WHILE residents of Forest Reefs eagerly await news of the approval of the $195 million Flyers Creek wind farm by the Planning Assessment Commission (PAC), a new report by the National Health and Medical Research Council (NHMRC) claims there are no health risks associated with the turbines.
The draft paper Evidence on Wind Farms and Human Health, released by the NHMRC, Australia’s peak body for health and medical research, says there is no reliable link between wind farms and people’s health.
A proposal by Infigin Energy to place 45 turbines on land 20 kilometres south of Orange has divided the community and has been a contentious issue since 2008.
Recently there was such a huge response to a public forum hosted by the PAC it had to be held over two days.
The Central Western Daily spoke with several landholders in the area yesterday, however, they declined to comment on the report.
The debate among landholders is expected to continue, with reports some of the landholders who signed contacts with Infigen several years ago want to pull out of contracts that may have expired.
Clean Energy Council policy director Russell Marsh said this latest report was another tick of approval for the wind industry from the country’s best health experts.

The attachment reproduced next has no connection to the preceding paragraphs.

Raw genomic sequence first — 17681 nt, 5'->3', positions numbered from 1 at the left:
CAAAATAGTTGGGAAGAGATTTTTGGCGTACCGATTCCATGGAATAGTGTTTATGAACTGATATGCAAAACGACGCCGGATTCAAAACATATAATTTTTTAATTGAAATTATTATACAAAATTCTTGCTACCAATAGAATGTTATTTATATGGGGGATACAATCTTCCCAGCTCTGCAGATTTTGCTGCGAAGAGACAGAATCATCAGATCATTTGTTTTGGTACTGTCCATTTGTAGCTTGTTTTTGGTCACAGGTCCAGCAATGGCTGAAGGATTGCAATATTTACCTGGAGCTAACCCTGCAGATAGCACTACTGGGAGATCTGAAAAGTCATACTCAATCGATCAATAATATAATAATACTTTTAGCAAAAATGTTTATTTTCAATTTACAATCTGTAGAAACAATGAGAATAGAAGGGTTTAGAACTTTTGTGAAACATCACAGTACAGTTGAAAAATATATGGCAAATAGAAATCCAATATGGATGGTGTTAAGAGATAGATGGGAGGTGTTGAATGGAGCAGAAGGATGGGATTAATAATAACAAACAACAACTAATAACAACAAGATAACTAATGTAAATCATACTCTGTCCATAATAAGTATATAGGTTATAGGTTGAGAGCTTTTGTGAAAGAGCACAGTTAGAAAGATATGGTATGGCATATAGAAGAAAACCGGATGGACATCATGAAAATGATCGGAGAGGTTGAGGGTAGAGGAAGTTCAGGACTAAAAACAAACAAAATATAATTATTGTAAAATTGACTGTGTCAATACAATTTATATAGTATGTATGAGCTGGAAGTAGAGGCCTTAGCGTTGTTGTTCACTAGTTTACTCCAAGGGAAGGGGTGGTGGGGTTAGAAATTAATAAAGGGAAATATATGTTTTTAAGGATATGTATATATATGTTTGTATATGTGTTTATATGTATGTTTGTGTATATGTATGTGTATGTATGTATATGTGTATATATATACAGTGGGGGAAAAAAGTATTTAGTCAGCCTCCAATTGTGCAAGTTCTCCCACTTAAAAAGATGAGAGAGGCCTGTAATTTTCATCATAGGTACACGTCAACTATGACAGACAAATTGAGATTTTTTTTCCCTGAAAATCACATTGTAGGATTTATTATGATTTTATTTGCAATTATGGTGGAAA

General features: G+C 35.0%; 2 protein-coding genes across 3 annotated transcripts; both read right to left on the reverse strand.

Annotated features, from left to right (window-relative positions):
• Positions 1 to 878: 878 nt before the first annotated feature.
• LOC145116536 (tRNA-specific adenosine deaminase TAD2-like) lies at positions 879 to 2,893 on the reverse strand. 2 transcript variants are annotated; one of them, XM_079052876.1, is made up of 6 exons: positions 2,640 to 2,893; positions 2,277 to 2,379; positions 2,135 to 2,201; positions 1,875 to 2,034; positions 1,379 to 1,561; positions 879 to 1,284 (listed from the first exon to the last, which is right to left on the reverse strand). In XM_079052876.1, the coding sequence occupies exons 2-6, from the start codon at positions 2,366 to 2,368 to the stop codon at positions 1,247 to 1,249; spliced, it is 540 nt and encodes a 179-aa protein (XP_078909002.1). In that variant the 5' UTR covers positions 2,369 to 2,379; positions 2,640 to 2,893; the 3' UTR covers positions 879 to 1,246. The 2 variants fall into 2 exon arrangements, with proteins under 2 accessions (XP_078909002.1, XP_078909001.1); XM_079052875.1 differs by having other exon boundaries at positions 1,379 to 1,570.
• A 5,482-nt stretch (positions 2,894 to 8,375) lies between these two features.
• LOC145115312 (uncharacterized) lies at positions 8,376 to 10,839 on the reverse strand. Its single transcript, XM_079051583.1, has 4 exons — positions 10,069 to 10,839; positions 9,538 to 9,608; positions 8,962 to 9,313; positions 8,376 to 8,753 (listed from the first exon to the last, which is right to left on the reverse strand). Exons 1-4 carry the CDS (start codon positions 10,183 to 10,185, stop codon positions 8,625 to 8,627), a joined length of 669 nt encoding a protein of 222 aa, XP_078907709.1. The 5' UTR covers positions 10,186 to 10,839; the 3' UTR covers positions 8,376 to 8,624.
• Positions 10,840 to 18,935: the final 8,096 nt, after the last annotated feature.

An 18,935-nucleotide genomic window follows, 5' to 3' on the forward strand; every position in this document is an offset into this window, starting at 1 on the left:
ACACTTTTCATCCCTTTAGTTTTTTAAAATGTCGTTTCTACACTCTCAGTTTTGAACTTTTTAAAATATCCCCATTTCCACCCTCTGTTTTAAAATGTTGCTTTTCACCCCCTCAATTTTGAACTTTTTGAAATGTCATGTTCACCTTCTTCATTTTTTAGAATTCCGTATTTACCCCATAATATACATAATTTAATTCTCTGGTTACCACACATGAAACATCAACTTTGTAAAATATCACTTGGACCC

“The NHMRC draft position statement is in line with advice from the NSW and Victorian health departments, which have both stated that noise below the hearing threshold cannot affect people’s health,” he said.
“This should give peace of mind to those living near operating or proposed wind farms that their health will not be adversely affected.”
Mr Marsh said while there was mounting evidence that wind farms could not directly cause health problems, the industry recognised the need to make communication and community engagement a high priority when building a wind farm.
The NHMRC draft paper has been released for public consultation until Friday, April 11.
Submissions can be made through the NHMRC website.